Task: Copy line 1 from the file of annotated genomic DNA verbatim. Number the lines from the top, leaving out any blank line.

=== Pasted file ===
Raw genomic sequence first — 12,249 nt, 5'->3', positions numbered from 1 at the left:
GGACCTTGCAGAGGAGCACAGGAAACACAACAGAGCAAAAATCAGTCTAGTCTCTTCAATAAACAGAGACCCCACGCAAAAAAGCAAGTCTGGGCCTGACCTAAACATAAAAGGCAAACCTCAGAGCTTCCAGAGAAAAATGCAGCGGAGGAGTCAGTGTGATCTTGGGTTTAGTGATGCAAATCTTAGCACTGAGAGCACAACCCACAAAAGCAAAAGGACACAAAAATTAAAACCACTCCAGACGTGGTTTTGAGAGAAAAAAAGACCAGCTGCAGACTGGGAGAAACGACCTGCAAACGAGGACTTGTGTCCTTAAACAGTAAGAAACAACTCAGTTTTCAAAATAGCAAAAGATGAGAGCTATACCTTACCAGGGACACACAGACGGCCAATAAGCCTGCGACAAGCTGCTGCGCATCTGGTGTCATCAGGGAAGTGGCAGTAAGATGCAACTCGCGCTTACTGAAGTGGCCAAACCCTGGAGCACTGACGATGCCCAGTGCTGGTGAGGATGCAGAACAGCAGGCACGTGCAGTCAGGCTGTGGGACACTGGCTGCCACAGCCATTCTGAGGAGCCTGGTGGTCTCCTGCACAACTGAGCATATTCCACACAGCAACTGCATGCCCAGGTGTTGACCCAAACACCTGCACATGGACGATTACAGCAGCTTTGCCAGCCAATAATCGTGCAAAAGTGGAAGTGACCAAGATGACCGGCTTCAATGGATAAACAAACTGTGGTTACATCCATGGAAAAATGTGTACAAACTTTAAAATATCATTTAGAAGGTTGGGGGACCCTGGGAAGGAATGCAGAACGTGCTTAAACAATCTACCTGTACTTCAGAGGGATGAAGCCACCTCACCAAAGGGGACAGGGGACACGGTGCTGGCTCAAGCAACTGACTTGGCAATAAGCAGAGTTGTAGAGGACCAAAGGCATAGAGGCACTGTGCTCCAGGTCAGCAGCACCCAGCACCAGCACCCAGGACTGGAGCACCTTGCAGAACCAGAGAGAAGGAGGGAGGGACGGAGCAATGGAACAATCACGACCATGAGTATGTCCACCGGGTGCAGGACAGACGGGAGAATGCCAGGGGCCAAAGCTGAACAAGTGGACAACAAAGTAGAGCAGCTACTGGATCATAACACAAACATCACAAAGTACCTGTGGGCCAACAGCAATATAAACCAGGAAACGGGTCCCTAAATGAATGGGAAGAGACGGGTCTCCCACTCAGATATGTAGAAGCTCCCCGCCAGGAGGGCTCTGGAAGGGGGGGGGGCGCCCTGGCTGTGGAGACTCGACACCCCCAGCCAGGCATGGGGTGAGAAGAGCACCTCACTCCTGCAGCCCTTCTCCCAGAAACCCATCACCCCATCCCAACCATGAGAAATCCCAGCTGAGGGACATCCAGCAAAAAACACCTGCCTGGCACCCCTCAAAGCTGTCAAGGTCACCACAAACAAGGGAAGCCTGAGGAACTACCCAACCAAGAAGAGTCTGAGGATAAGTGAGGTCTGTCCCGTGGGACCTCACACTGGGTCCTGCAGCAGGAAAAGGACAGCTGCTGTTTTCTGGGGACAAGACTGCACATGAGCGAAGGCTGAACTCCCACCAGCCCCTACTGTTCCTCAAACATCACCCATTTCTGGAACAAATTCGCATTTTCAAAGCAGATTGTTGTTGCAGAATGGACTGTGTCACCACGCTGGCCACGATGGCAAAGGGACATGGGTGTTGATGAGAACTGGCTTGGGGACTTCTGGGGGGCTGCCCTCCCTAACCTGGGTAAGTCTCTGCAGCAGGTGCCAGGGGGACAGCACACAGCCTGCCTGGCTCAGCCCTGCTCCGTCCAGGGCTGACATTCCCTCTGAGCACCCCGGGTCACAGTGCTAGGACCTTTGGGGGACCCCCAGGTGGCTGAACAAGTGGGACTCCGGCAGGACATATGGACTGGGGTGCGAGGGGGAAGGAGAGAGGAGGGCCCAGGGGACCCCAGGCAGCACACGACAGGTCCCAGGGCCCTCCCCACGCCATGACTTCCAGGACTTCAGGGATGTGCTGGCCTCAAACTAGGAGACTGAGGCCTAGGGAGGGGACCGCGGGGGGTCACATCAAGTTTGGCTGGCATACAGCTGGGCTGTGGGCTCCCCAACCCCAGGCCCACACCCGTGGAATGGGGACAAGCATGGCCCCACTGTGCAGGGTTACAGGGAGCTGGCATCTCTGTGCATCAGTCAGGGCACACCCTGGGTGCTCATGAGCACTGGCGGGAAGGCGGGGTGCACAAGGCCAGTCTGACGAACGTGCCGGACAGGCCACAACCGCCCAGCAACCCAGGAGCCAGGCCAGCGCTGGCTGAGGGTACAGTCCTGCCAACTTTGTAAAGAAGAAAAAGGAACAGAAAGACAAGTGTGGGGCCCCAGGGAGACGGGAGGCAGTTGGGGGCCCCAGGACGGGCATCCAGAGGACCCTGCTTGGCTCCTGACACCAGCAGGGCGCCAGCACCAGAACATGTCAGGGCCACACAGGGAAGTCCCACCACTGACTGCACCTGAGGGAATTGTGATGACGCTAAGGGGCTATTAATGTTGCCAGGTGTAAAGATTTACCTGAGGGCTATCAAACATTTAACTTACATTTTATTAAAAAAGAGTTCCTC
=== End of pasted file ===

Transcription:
Raw genomic sequence first — 12,249 nt, 5'->3', positions numbered from 1 at the left: